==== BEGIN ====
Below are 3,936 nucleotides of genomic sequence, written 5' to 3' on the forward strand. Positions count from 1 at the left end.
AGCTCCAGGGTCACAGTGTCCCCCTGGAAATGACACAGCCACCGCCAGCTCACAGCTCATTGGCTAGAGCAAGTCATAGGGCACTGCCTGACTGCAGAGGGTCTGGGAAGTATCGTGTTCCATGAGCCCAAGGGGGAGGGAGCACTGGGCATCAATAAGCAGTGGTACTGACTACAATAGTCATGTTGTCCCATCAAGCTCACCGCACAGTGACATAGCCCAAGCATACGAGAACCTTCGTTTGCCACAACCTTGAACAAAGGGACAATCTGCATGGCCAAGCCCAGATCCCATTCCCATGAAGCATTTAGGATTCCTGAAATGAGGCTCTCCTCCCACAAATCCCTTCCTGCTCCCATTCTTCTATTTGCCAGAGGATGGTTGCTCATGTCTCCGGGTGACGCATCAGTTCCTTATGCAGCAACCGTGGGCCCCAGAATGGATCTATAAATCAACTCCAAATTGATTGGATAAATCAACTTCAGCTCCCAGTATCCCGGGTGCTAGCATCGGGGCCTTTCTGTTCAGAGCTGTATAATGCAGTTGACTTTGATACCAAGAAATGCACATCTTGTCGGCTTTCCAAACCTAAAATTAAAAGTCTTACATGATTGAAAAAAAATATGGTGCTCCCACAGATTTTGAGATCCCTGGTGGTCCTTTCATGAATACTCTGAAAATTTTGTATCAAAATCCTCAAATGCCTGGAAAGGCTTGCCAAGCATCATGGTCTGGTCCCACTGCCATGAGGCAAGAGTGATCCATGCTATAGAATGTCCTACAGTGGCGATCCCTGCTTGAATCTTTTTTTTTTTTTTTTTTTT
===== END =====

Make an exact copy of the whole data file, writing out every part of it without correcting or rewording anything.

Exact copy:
Below are 3,936 nucleotides of genomic sequence, written 5' to 3' on the forward strand. Positions count from 1 at the left end.
AGCTCCAGGGTCACAGTGTCCCCCTGGAAATGACACAGCCACCGCCAGCTCACAGCTCATTGGCTAGAGCAAGTCATAGGGCACTGCCTGACTGCAGAGGGTCTGGGAAGTATCGTGTTCCATGAGCCCAAGGGGGAGGGAGCACTGGGCATCAATAAGCAGTGGTACTGACTACAATAGTCATGTTGTCCCATCAAGCTCACCGCACAGTGACATAGCCCAAGCATACGAGAACCTTCGTTTGCCACAACCTTGAACAAAGGGACAATCTGCATGGCCAAGCCCAGATCCCATTCCCATGAAGCATTTAGGATTCCTGAAATGAGGCTCTCCTCCCACAAATCCCTTCCTGCTCCCATTCTTCTATTTGCCAGAGGATGGTTGCTCATGTCTCCGGGTGACGCATCAGTTCCTTATGCAGCAACCGTGGGCCCCAGAATGGATCTATAAATCAACTCCAAATTGATTGGATAAATCAACTTCAGCTCCCAGTATCCCGGGTGCTAGCATCGGGGCCTTTCTGTTCAGAGCTGTATAATGCAGTTGACTTTGATACCAAGAAATGCACATCTTGTCGGCTTTCCAAACCTAAAATTAAAAGTCTTACATGATTGAAAAAAAATATGGTGCTCCCACAGATTTTGAGATCCCTGGTGGTCCTTTCATGAATACTCTGAAAATTTTGTATCAAAATCCTCAAATGCCTGGAAAGGCTTGCCAAGCATCATGGTCTGGTCCCACTGCCATGAGGCAAGAGTGATCCATGCTATAGAATGTCCTACAGTGGCGATCCCTGCTTGAATCTTTTTTTTTTTTTTTTTTTT